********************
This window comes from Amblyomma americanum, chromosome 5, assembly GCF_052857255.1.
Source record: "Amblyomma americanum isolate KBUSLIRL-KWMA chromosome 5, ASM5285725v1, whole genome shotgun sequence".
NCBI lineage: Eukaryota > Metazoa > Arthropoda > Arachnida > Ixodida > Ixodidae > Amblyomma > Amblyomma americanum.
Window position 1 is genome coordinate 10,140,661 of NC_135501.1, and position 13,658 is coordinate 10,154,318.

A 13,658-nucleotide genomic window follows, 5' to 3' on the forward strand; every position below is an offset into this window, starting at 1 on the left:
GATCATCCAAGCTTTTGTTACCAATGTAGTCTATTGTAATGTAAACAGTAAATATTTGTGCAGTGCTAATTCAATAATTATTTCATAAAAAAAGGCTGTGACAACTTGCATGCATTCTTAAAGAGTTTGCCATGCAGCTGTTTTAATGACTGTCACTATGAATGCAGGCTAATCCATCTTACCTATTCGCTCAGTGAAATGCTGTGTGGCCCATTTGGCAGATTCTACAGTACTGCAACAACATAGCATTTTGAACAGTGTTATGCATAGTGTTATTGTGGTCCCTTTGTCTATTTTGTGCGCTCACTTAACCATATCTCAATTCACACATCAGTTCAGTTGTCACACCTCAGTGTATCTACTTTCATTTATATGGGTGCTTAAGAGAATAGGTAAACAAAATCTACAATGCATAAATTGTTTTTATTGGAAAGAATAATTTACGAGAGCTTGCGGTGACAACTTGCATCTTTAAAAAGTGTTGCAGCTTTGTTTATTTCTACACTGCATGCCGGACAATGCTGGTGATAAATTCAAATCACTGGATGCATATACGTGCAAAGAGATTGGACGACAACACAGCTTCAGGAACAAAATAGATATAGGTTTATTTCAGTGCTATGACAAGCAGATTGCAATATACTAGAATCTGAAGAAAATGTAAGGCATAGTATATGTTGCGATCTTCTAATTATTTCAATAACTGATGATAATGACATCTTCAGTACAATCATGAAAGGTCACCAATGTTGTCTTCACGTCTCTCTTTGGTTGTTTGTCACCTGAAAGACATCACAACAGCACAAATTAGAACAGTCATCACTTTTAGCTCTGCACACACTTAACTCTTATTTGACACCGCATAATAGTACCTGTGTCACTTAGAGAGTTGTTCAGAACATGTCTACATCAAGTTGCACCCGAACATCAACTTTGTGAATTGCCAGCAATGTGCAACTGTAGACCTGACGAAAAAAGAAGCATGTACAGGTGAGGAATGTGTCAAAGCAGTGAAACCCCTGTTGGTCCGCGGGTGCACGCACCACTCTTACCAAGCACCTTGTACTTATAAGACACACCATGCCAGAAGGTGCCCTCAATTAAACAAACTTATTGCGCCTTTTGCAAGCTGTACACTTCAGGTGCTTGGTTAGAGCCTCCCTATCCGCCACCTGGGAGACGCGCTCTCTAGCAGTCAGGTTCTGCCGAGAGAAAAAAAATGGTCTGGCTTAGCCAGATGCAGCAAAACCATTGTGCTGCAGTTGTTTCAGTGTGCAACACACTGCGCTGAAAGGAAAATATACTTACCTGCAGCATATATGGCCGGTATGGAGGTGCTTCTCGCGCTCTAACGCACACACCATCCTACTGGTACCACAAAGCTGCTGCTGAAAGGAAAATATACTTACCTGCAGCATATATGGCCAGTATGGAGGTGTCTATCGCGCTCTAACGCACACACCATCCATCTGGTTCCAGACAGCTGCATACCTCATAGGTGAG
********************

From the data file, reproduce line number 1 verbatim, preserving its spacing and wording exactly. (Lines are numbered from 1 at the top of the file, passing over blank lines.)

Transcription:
This window comes from Amblyomma americanum, chromosome 5, assembly GCF_052857255.1.